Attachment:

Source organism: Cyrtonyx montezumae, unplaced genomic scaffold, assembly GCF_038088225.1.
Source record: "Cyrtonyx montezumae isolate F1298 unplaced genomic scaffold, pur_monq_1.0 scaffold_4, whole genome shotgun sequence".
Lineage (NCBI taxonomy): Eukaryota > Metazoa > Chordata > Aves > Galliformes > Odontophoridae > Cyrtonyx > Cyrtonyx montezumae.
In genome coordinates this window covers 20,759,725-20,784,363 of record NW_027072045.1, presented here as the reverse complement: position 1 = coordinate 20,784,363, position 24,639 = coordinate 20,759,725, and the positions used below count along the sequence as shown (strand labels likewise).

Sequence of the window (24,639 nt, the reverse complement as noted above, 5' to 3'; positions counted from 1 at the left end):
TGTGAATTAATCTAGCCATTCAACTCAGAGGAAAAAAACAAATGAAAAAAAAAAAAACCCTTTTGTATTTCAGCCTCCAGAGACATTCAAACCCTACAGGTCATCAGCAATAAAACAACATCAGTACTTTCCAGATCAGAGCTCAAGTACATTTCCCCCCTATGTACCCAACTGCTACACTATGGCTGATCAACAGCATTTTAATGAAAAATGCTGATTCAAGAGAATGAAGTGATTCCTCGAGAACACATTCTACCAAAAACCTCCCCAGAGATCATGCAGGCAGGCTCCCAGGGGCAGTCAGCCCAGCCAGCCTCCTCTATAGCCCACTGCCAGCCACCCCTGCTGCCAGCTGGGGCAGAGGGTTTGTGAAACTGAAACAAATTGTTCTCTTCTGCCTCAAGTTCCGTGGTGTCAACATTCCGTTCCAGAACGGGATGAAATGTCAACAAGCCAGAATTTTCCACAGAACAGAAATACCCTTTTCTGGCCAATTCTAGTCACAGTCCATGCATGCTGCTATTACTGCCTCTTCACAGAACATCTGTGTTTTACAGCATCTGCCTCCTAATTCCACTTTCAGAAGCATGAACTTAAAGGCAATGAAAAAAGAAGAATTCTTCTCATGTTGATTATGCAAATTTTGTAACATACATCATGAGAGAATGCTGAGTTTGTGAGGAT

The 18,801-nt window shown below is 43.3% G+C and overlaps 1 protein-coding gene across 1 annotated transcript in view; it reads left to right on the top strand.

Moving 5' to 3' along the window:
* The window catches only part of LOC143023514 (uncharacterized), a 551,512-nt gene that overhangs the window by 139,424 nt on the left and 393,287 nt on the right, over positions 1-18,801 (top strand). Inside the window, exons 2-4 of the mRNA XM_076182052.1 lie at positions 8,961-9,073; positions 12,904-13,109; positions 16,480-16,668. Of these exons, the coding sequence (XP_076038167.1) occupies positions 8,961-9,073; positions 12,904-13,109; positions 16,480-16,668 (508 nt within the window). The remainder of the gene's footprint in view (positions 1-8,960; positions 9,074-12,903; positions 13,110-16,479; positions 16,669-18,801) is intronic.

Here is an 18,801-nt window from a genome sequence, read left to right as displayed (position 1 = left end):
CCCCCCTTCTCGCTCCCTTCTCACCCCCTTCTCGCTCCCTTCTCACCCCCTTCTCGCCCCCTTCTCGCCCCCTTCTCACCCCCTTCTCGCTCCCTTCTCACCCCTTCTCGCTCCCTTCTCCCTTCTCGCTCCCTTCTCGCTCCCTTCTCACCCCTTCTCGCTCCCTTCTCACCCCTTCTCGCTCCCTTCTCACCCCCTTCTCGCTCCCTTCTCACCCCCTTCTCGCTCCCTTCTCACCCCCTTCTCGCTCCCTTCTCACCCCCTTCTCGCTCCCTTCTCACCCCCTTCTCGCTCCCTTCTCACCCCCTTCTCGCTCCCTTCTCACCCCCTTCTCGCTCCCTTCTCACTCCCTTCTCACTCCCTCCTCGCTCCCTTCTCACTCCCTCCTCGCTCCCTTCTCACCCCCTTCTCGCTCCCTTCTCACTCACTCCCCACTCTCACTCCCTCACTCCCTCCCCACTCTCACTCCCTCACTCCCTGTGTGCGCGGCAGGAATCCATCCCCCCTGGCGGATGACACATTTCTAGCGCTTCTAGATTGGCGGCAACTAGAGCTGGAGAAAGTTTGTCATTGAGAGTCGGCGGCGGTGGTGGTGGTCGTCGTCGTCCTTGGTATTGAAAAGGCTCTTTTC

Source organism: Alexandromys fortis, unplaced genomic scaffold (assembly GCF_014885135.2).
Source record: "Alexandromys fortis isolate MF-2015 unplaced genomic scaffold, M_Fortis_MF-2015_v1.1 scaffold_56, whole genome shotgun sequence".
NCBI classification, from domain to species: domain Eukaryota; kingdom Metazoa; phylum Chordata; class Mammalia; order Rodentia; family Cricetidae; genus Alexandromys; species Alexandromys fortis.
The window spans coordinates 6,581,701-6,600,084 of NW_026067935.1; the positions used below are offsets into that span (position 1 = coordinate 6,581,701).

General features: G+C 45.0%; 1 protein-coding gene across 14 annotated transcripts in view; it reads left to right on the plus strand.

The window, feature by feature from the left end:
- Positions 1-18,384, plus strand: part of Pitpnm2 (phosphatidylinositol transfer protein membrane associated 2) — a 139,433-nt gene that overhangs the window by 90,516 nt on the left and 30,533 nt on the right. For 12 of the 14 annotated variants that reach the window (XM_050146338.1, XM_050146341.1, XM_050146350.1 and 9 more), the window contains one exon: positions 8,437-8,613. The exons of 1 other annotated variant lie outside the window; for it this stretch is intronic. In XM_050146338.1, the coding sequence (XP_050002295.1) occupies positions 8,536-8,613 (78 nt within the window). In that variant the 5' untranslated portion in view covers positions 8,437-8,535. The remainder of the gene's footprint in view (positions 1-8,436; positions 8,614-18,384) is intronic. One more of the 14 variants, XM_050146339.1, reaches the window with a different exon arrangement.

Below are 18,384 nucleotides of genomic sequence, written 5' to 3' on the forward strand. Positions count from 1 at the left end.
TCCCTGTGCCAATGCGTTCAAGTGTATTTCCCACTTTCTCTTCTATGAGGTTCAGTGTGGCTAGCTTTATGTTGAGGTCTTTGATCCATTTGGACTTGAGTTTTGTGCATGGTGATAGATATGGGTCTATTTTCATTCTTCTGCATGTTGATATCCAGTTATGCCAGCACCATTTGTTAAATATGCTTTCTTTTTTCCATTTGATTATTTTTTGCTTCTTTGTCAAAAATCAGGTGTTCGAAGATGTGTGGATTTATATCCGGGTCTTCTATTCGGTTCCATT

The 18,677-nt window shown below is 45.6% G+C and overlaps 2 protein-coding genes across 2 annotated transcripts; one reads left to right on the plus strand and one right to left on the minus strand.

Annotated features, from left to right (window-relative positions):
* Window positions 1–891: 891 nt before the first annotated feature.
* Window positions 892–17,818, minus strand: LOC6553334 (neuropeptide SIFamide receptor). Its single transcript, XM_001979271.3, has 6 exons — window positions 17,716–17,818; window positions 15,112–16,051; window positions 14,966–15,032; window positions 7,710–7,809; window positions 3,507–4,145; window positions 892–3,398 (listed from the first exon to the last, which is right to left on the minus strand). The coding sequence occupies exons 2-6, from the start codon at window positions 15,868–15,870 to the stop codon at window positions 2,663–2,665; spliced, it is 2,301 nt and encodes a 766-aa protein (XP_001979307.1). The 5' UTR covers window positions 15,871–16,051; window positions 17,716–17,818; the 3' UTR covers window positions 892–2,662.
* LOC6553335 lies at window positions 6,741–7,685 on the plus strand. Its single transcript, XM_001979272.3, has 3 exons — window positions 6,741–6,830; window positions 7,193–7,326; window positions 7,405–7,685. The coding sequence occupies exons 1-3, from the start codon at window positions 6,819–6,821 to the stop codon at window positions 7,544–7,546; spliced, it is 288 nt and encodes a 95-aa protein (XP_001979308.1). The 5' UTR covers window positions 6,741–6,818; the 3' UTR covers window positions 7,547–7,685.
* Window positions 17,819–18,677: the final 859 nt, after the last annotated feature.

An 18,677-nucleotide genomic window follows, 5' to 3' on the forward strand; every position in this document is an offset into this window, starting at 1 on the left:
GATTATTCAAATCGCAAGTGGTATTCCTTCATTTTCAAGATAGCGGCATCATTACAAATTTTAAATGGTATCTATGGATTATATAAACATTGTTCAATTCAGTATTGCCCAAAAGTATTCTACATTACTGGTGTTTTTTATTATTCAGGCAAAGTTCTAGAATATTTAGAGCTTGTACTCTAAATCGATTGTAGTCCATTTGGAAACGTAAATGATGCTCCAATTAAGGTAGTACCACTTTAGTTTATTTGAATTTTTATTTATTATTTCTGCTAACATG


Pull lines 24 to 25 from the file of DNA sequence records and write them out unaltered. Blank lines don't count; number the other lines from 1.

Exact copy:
* Window positions 892–17,818, minus strand: LOC6553334 (neuropeptide SIFamide receptor). Its single transcript, XM_001979271.3, has 6 exons — window positions 17,716–17,818; window positions 15,112–16,051; window positions 14,966–15,032; window positions 7,710–7,809; window positions 3,507–4,145; window positions 892–3,398 (listed from the first exon to the last, which is right to left on the minus strand). The coding sequence occupies exons 2-6, from the start codon at window positions 15,868–15,870 to the stop codon at window positions 2,663–2,665; spliced, it is 2,301 nt and encodes a 766-aa protein (XP_001979307.1). The 5' UTR covers window positions 15,871–16,051; window positions 17,716–17,818; the 3' UTR covers window positions 892–2,662.
* LOC6553335 lies at window positions 6,741–7,685 on the plus strand. Its single transcript, XM_001979272.3, has 3 exons — window positions 6,741–6,830; window positions 7,193–7,326; window positions 7,405–7,685. The coding sequence occupies exons 1-3, from the start codon at window positions 6,819–6,821 to the stop codon at window positions 7,544–7,546; spliced, it is 288 nt and encodes a 95-aa protein (XP_001979308.1). The 5' UTR covers window positions 6,741–6,818; the 3' UTR covers window positions 7,547–7,685.